Industrial Project Examples

The following two industrial projects are presented as examples:

  • A refinery with the choice of pure versus impure hydrogen imported from a third party 
(example of optimization recommendations and their impact on the overall economics of the site)
  • A refinery with the choice of pure hydrogen sourcing from either internal production or import from a third party
 (example of the optimization of hydrogen sources including the integration with 
the rest of the utilities system)


Note: Due to the confidentiality, the information and screen captures have been modified.


Refinery with pure versus impure hydrogen external import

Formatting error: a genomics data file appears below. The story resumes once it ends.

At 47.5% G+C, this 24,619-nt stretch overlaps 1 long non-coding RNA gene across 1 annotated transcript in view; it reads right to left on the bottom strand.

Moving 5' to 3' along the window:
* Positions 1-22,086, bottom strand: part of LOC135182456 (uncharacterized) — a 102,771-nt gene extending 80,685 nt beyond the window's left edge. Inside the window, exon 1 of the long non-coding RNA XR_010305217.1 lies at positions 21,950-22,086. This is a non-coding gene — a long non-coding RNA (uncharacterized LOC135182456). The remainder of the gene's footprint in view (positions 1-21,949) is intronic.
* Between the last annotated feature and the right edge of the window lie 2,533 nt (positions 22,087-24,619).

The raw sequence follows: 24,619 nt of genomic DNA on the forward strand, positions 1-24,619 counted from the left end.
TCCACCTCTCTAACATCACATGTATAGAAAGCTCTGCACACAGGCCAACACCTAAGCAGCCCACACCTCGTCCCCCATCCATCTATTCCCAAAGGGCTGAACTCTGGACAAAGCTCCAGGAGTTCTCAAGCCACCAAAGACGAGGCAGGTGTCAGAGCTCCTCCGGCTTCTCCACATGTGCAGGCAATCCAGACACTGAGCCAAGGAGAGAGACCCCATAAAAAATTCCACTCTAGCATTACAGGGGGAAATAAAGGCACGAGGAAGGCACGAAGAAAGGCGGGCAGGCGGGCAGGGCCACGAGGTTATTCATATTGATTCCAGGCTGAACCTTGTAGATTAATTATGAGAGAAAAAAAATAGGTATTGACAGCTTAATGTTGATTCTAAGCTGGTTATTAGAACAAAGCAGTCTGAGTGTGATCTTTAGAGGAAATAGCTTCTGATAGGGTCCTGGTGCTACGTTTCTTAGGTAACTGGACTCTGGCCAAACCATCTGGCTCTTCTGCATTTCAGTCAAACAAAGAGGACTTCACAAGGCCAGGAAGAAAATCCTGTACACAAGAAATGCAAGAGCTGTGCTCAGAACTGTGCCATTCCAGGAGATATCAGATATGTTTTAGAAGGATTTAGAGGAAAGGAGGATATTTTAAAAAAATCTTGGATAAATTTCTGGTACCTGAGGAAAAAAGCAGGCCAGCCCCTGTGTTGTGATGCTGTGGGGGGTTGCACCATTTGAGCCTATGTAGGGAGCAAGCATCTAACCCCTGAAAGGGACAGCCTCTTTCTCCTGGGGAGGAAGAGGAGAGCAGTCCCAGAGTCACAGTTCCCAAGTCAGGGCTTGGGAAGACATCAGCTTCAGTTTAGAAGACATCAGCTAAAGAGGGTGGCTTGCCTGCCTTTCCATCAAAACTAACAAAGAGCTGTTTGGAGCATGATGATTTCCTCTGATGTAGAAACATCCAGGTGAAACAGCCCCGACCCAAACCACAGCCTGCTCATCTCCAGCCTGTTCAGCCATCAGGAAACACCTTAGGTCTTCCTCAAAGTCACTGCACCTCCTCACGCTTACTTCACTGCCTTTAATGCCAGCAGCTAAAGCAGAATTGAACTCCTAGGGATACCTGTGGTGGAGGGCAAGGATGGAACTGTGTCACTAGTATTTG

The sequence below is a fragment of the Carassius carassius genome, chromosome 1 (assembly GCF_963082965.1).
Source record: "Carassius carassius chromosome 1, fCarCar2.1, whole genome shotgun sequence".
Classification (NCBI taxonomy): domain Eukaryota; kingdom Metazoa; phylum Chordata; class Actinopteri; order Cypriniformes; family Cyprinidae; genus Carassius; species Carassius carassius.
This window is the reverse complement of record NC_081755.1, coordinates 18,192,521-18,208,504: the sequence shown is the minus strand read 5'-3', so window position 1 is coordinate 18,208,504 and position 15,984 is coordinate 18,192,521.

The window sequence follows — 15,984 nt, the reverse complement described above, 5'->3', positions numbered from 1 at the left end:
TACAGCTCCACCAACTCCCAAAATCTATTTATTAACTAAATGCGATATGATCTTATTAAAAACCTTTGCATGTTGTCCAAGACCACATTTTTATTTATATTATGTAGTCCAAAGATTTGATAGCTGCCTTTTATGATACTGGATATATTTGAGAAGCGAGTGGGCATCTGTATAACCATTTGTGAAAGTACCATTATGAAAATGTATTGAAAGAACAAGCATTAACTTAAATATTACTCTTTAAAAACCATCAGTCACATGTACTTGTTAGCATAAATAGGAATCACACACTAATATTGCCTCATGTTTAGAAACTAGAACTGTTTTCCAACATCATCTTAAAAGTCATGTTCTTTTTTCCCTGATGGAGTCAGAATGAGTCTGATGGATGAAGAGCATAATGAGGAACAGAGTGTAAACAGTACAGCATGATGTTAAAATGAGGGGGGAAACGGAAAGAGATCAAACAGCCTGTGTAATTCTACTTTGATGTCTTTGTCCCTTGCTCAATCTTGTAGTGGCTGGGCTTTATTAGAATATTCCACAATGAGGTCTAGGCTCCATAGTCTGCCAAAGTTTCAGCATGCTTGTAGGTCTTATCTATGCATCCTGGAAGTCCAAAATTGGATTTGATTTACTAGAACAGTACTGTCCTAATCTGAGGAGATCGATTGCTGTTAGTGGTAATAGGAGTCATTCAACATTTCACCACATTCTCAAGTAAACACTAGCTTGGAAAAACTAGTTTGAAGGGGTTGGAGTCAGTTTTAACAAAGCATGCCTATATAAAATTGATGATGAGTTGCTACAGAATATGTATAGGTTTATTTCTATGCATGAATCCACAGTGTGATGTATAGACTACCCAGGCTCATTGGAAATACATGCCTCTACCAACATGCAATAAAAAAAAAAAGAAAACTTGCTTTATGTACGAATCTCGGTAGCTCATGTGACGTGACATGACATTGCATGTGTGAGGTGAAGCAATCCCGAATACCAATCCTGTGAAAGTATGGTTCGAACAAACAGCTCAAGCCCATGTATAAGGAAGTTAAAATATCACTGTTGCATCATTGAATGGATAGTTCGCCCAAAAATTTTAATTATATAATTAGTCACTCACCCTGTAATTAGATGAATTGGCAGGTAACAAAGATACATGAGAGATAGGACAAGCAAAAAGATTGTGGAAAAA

This first industrial example corresponds to a Gulf Coast refinery in the U.S. The real- time optimization software has been in operation since 2007. The overall optimization of steam, fuel gas, hydrogen and power allowed a reduction in overall operating costs, helping the site to work close to the optimum on a consistent basis since their start up. The client has calculated the savings achieved at the site due to Visual MESA's optimization to be in excess of $4 million per year.

 Figure 2 11-25

Figure 2 – Visual MESA model main view


 

In this example, a set of manual operating recommendations given by the optimizer during a particular execution have been:

  • Turbine/motor swaps (i.e., the proper selection of the use of either the motor or the turbine for a given service)
  • Steam to be imported from the neighboring hydrogen plant
  • FG to be exported to neighboring plant T or sent to internal plant S
  • Hydrogen streams imported/exported or processed internally